This lesson explores the difference between inductive and deductive reasoning in the form of psychological experiments. In addition to defining these terms, the lesson gives examples to explain how this reasoning is applied.
Science is not about thoughts, feelings, wishes, and fantasy. Scientists don’t attribute their findings to numerologists, psychics or forces beyond human understanding (although quantum physics has some funky stuff). Science is about examining reality in an objective way, drawing conclusions from evidence or observation.
When scientists conduct experiments, they use different methods to understand a problem. For instance, a scientist could use inductive reasoning, which is drawing conclusions from evidence, or deductive reasoning, which is finding evidence to support or disprove conclusions. Let’s make this a little more clear with some examples.
Inductive reasoning is the more common way that scientists conduct experiments. Scientists have an idea of something to study more in depth. Then they go and collect data through experiments, observations, or surveys. With all of the data in hand, they analyze it to draw out conclusions.
Inductive reasoning is about collecting data and seeing what patterns or meaning can be extracted. A researcher, let’s say you in this example, was taking a test and noticed that this fly kept buzzing around. It buzzed around your head and it was distracting you. So you wonder if noise distraction has any effect on test taking. You will then set up an experiment involving 100 people taking a test with some noisemaker in the background. The people will be divided into five groups of 20, and each group will have a different level of noise, from quiet to obnoxiously loud.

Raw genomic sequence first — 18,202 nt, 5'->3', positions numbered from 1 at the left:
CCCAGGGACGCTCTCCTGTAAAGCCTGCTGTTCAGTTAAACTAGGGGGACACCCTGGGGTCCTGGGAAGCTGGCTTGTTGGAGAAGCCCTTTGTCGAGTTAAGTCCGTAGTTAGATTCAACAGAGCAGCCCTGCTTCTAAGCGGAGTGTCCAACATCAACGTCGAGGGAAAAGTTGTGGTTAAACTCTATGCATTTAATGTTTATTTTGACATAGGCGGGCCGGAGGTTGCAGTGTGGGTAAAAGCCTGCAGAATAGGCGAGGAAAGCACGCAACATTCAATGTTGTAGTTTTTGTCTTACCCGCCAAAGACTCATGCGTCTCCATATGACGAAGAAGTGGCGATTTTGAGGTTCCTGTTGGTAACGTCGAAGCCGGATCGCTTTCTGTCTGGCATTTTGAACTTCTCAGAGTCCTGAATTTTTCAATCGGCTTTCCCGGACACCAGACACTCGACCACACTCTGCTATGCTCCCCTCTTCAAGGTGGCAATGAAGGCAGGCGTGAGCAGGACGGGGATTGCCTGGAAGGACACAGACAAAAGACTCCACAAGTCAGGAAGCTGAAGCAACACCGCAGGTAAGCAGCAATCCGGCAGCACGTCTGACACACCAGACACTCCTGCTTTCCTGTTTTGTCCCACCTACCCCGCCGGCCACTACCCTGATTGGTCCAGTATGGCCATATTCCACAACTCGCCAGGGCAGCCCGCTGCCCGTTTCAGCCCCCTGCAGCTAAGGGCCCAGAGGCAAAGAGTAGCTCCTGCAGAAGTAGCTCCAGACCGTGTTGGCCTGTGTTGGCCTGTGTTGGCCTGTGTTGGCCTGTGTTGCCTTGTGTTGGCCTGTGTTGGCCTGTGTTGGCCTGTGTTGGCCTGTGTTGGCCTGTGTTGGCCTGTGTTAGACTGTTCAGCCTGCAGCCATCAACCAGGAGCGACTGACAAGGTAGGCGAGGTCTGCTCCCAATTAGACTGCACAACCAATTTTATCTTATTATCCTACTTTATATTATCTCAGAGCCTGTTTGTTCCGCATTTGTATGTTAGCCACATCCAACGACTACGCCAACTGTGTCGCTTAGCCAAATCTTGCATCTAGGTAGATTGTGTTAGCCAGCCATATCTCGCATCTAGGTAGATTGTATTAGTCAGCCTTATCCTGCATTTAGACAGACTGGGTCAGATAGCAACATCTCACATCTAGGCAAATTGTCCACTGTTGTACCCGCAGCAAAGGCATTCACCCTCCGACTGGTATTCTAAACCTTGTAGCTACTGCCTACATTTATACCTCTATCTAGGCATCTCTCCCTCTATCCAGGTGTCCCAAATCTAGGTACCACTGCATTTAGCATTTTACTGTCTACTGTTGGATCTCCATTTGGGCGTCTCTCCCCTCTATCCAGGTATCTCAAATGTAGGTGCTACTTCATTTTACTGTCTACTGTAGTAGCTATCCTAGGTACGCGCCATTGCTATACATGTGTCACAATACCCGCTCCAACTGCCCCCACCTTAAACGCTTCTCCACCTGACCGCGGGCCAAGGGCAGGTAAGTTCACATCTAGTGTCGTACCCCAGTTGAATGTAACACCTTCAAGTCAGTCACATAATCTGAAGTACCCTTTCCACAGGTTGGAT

After all five groups have completed the tests you will compare their different scores to see if there was a difference. If the scores typically grew steadily worse as the noise increased, then you could draw a conclusion that as distractions increase, test scores will generally decrease. If, on the other hand, the majority of their scores increased with the noise, then you would make the correlation that as distraction increases, test scores will generally increase. To reiterate, inductive reasoning draws conclusions from evidence.
Deductive reasoning and methodology is not as common as inductive reasoning with psychological scientists. Deductive reasoning usually happens when a researcher observes something and believes it to be a common response. The researcher would then develop a theory or conclusion and then work to find evidence that supports or dismisses it. The reason this type of reasoning is not as commonly used as inductive reasoning is the risk of only looking for research that supports your conclusion. It’s all scientific, but it has a higher probability of going awry.
Let’s say every time you run the experiment with the noise making and test taking you find that as noise increases, the test scores decrease. Your observations, however, indicate that two or three people per group do substantially worse in quieter conditions but extremely well in very noisy conditions. When you look at their demographic information, you see that most of them admit to having Attention Deficit Hyperactive Disorder, or ADHD.
With your observation, you develop the conclusion that individuals with ADHD have an opposite reaction to noise compared to those without ADHD. To confirm or disprove your conclusion, in the next round of test taking you select a higher number of individuals with ADHD and compare their scores to those without.
As a researcher, you created a conclusion about the effect of ADHD on test taking. You then collected your evidence that would support or disprove your conclusion. Your evidence indicates that there is no connection between ADHD, test taking and noise levels. The conclusion was proven false. Deductive reasoning is having a conclusion and then testing your conclusion to prove or disprove it.
Inductive reasoning is drawing conclusions from evidence. This means a scientist collects data and interprets it. Deductive reasoning is finding evidence to support or disprove your conclusions. This is where a scientist has an idea and then tests it to see how correct it is.
After watching this lesson, you should be able to compare and contrast inductive and deductive reasoning in terms of psychological experiments.